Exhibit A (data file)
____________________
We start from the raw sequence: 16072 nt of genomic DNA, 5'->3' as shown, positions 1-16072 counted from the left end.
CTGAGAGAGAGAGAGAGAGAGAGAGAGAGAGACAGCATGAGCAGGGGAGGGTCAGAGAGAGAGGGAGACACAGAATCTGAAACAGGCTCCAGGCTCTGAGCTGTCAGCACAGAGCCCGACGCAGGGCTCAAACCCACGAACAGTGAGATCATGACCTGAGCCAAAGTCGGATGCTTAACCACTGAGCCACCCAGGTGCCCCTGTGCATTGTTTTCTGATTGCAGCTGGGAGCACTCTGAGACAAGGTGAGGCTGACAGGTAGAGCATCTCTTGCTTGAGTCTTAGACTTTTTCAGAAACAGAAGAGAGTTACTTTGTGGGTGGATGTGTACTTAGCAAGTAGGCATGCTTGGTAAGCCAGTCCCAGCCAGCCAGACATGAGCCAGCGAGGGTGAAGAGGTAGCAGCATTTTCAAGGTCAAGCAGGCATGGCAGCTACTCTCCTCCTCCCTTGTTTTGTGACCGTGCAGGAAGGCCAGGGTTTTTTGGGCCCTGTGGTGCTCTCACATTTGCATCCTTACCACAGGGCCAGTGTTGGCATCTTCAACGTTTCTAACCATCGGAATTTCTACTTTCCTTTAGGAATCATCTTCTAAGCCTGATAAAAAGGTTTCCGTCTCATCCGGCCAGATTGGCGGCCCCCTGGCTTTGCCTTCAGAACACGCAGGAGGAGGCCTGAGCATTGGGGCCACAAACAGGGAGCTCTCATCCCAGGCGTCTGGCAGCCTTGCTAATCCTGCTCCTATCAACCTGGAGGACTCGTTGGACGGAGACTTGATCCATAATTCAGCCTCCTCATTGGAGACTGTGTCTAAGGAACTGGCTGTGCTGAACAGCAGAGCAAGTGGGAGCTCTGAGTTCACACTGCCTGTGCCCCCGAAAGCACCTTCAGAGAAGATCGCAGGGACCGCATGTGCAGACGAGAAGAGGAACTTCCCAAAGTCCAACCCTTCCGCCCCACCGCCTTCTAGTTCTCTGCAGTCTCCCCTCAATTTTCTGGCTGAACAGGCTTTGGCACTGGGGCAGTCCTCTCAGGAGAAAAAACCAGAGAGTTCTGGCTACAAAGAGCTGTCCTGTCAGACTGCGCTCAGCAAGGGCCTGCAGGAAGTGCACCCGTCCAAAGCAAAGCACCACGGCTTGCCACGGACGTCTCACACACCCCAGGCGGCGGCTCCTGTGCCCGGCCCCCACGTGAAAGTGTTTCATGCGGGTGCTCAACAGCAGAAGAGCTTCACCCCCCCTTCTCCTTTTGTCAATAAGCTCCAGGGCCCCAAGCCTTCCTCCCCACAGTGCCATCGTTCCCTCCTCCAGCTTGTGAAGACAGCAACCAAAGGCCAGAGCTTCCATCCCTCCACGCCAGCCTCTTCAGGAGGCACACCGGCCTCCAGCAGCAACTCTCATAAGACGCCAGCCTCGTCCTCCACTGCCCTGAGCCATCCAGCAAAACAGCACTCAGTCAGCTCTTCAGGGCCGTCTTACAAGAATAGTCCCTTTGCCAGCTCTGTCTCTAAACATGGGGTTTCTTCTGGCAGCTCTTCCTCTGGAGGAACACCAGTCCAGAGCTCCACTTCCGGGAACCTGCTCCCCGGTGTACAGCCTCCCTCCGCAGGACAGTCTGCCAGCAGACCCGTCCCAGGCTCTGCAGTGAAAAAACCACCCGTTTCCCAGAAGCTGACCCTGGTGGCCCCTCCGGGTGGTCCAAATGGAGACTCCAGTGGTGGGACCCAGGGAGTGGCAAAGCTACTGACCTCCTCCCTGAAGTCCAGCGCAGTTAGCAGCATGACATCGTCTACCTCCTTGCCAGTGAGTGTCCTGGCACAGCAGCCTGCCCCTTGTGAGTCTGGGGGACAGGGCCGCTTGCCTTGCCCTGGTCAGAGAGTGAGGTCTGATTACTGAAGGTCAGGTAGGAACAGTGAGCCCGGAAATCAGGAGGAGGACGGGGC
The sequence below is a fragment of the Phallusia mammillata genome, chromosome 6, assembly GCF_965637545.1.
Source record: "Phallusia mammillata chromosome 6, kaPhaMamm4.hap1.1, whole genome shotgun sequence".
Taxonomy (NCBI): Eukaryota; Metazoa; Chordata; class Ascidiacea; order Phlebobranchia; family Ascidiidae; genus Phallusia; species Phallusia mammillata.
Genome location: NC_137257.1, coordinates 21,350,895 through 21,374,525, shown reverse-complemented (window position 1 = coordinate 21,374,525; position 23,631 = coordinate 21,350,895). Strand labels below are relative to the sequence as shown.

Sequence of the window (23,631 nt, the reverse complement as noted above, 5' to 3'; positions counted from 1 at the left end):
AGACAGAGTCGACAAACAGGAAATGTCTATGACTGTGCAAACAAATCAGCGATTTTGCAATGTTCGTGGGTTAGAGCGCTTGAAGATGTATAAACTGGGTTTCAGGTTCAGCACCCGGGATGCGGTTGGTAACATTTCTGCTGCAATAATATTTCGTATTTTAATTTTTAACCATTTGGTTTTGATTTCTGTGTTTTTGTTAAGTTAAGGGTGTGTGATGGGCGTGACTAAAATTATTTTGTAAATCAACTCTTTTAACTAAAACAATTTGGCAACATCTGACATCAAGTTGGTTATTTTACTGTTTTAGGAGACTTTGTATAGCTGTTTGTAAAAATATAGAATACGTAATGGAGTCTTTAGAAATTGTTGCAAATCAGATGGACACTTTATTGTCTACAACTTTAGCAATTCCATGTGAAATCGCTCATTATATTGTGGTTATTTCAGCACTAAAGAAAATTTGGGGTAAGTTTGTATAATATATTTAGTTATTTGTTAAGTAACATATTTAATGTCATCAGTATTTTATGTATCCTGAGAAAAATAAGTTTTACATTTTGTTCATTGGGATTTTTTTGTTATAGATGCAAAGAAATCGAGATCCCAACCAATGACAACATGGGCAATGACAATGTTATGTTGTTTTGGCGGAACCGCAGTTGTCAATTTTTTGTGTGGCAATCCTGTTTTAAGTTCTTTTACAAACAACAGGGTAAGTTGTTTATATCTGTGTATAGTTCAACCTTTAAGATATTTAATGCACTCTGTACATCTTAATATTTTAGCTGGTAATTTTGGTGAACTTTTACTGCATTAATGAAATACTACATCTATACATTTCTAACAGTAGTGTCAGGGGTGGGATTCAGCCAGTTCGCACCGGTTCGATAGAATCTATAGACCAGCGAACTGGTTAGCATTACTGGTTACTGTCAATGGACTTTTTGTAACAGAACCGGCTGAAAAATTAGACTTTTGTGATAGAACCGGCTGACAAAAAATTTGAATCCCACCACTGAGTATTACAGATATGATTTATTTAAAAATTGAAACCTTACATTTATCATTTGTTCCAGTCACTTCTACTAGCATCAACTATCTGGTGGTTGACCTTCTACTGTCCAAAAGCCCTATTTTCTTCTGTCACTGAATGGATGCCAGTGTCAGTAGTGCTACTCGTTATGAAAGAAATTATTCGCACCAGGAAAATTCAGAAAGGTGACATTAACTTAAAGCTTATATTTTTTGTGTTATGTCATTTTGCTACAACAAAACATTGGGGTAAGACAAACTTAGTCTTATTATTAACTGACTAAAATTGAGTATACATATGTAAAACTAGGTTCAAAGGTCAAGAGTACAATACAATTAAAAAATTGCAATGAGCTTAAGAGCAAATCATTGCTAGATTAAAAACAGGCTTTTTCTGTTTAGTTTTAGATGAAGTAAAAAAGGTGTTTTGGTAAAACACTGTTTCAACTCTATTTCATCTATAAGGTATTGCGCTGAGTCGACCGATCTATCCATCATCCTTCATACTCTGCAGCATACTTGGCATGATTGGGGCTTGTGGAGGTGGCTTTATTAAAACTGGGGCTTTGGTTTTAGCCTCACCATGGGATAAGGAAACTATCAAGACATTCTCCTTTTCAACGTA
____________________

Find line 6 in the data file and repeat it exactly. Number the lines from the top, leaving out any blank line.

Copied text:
Genome location: NC_137257.1, coordinates 21,350,895 through 21,374,525, shown reverse-complemented (window position 1 = coordinate 21,374,525; position 23,631 = coordinate 21,350,895). Strand labels below are relative to the sequence as shown.